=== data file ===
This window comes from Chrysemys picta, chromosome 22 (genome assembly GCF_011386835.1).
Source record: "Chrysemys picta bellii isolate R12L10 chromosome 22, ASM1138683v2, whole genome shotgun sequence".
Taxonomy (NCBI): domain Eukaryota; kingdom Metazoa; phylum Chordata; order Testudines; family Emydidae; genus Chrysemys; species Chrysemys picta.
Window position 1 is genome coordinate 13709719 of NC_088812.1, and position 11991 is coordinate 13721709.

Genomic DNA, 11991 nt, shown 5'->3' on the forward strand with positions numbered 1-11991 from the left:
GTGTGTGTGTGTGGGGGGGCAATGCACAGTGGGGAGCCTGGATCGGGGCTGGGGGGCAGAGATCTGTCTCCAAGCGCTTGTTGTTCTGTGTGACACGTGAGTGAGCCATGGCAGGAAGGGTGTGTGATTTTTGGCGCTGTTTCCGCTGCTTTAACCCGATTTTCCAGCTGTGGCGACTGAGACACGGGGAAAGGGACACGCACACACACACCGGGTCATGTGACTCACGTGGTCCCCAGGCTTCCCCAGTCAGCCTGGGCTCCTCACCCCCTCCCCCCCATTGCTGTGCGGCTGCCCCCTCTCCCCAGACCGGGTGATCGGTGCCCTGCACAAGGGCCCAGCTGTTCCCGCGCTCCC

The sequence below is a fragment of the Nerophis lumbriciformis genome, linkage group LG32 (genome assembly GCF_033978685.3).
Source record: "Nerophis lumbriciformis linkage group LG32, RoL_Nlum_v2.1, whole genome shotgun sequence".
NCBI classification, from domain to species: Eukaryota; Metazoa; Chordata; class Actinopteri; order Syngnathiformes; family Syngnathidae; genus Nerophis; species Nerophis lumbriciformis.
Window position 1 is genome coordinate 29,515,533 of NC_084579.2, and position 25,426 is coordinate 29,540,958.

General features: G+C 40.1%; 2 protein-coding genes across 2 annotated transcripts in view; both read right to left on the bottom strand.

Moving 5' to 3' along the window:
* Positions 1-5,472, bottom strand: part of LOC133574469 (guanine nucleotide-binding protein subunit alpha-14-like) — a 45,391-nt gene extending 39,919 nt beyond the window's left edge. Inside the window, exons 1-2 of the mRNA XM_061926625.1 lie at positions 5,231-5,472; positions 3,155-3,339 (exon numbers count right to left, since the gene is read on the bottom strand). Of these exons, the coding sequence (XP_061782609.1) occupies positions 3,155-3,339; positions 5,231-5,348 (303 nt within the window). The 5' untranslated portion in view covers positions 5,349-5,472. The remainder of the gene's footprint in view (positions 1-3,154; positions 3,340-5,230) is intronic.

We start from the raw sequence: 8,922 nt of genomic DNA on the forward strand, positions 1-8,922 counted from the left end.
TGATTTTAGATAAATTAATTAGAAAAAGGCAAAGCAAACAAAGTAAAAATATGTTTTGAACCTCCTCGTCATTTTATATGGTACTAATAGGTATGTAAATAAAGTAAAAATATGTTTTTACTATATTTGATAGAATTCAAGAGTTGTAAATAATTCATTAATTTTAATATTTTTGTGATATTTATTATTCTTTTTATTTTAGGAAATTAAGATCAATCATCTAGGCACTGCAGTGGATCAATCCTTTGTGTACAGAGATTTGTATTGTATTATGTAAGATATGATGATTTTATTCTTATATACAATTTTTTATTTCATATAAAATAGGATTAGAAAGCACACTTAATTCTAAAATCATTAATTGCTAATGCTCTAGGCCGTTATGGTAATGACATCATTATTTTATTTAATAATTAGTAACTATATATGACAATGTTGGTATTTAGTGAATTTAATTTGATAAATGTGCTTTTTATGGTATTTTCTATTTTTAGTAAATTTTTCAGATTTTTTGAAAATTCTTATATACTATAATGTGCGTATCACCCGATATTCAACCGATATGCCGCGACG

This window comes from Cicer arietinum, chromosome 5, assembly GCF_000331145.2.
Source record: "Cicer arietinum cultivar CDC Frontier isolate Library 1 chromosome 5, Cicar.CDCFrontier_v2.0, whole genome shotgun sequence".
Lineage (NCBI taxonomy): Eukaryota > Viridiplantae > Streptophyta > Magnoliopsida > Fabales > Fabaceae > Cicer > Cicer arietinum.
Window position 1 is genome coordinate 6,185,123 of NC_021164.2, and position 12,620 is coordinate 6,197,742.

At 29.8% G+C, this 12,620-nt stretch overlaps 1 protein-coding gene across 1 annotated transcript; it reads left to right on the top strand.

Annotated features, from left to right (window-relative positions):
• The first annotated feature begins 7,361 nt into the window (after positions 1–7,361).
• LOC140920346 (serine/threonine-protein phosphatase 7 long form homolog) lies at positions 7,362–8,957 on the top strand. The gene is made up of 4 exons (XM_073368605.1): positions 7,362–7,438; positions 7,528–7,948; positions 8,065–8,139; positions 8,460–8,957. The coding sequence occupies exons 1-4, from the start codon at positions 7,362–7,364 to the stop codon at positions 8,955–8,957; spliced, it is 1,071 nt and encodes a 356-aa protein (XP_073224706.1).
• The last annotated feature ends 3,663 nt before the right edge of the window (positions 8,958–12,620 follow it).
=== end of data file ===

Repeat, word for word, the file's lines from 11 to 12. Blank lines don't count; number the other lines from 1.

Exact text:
General features: G+C 40.1%; 2 protein-coding genes across 2 annotated transcripts in view; both read right to left on the bottom strand.

Moving 5' to 3' along the window: